Most of us rely on our vehicle’s or smartphone’s navigation system to ensure we find our way to our destination on the best, safest and fastest route. A good navigation system will alert us to detours and inform us of the nearest exits, gas stations and restaurants.
Parkview Cancer Institute’s nurse navigators have a similar role for individuals diagnosed with cancer, guiding them through unfamiliar territory, problem-solving the bumps and detours. Cancer treatment is becoming more multidisciplinary, complex and predominately outpatient. Patients and their families can feel overwhelmed, which is why Parkview is ramping up its oncology navigation services to more comprehensively and holistically address patients’ varied needs.
“Our goal is that within the first 24 to 48 hours of diagnosis of cancer you will be contacted and meet face-to-face with a nurse navigator who will not only give you an overview of your diagnosis and treatment but will address all the things that are beyond the clinical cancer care,” says gastroenterologist Dr. Neil Sharma, president of Parkview Cancer Institute. Cancer care is much more than staging a tumor’s size and cell type and planning treatment, Sharma says. Optimal care includes addressing patients’ financial and transportation needs and assessing the impact on family and employment, among other factors.
“As much as a doctor knows the science behind the treatment, they may not be as knowledgeable about other patient needs,” Sharma says. Navigation team members include a spectrum of individuals who, through their roles, “are changing the outcomes for cancer patients.”
Coordinating care, expediting appointments and providing patient education are among key roles, says Lauren Bodnar, one of seven Parkview oncology nurse navigators trained according to American Society of Clinical Oncology (ASCO) guidelines.
“First and foremost, we are advocates,” Bodnar says. Nurse navigators attend the multidisciplinary tumor board meetings where individual cases are reviewed, communicating the information to patients.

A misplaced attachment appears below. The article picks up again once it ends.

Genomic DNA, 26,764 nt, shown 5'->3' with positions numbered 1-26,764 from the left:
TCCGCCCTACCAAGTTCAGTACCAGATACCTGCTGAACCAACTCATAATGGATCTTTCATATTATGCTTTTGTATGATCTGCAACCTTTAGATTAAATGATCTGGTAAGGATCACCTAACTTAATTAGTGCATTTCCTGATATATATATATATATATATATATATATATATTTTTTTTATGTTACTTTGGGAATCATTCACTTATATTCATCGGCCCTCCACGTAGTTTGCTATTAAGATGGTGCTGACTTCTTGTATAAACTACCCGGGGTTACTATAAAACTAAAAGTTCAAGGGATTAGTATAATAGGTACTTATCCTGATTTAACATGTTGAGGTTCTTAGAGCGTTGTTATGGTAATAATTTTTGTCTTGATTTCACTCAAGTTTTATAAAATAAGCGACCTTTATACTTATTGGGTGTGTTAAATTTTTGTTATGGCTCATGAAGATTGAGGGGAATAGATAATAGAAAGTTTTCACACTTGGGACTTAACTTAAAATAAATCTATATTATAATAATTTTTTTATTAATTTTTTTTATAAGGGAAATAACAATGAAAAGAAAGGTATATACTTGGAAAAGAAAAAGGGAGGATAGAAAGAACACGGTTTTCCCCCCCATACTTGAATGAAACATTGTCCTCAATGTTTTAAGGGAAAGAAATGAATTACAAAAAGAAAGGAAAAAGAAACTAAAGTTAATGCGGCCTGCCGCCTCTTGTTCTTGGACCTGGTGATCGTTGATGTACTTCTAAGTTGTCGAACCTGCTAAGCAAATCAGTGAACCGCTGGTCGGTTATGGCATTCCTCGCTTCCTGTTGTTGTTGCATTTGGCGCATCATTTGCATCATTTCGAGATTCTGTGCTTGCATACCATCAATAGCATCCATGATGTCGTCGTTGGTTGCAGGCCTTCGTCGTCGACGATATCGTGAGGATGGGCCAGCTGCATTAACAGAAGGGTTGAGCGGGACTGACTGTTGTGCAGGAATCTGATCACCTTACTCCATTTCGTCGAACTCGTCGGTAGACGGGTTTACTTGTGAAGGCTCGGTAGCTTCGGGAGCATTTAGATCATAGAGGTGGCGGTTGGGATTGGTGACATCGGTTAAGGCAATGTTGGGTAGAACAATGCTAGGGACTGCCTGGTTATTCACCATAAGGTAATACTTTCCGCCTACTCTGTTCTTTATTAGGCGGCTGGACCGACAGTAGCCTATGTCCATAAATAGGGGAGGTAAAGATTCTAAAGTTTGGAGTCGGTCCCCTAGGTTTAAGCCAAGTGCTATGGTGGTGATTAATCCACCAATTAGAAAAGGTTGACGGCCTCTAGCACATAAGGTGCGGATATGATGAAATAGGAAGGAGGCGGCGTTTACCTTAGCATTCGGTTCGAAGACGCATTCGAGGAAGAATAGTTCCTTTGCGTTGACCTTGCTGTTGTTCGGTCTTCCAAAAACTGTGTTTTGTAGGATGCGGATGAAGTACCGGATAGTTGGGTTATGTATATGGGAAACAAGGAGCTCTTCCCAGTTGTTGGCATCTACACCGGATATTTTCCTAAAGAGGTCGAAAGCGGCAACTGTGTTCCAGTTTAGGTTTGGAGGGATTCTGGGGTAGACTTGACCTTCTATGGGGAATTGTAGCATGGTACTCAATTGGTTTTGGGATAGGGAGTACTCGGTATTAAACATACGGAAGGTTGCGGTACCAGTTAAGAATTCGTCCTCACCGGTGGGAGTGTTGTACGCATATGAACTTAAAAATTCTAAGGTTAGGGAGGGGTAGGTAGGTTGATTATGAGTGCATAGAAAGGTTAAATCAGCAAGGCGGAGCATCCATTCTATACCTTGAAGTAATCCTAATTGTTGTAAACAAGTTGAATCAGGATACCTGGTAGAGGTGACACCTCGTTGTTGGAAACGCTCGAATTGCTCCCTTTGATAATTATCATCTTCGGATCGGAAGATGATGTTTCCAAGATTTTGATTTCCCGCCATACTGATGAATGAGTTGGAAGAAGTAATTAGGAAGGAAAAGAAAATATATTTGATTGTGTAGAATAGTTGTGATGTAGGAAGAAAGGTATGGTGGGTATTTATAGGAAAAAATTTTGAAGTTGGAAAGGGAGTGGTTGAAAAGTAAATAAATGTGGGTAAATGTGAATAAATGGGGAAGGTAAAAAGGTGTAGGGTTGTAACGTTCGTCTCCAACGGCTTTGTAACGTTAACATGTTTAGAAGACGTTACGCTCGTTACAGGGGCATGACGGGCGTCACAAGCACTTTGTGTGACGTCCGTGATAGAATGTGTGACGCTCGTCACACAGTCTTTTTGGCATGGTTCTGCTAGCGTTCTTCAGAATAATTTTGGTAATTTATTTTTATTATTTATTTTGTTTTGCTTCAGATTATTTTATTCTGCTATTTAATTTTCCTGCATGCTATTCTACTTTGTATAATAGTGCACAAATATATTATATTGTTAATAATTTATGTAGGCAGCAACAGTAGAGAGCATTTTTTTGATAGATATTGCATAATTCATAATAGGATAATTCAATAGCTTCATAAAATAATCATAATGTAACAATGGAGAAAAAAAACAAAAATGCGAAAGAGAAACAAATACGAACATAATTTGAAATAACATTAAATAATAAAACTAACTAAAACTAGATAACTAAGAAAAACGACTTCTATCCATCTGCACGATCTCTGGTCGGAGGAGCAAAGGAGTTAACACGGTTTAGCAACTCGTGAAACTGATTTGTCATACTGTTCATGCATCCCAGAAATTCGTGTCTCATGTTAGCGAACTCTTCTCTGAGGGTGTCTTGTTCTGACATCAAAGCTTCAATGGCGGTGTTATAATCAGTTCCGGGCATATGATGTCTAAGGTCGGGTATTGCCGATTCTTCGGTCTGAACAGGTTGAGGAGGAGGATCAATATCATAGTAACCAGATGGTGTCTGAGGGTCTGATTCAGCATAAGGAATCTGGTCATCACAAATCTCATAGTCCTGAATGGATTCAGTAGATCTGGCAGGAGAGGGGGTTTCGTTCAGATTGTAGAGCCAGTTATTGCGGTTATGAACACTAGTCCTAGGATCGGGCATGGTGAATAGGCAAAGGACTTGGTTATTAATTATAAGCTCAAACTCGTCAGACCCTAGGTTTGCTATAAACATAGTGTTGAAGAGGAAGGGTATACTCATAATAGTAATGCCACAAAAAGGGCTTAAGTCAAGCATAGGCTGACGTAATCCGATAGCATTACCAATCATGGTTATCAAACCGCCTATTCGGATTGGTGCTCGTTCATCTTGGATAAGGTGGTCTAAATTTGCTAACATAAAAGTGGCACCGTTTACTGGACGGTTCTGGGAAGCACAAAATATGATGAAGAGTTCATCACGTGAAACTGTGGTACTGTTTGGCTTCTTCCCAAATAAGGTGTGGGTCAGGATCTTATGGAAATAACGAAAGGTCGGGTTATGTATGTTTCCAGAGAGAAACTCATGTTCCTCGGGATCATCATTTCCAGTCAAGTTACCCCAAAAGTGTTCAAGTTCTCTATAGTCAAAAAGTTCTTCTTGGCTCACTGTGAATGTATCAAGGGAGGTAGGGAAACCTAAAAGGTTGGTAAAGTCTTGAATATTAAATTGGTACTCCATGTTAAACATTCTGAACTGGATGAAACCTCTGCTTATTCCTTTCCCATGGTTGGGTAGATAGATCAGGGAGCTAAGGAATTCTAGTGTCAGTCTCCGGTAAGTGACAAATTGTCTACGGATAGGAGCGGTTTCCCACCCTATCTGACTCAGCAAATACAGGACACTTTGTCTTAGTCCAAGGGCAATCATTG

Parkview’s oncology nurse navigators “are tumor site-specific,” explains Tracy Busch, navigator for colorectal and other lower GI cancers. Her targeted focus gives her an edge in clinical knowledge and familiarity with specialists and treatment protocols.
The Parkview navigation team also includes three oncology social workers, two dietitians and a financial specialist. Team members work closely with outside agencies such as the American Cancer Society and Cancer Services of Northeast Indiana to address barriers to care. The goal is to have 11 oncology nurse navigators by the time Parkview’s new cancer center opens in 2018.
Owner(s): Dr. Neil Sharma, President; Scott James, COO; Mike Packnett, President of Parkview Health
Address: On the campus of Parkview Regional Medical Center
Products & Services: Full spectrum of cancer screenings and diagnostic testing; inpatient and outpatient oncology services; ambulatory infusion clinic; endoscopic oncology clinic; cancer registry; genetic counseling; CyberKnife; clinical trials; and support services for patients and families, including: patient navigation services, nutritional counseling, psychosocial counseling and support group.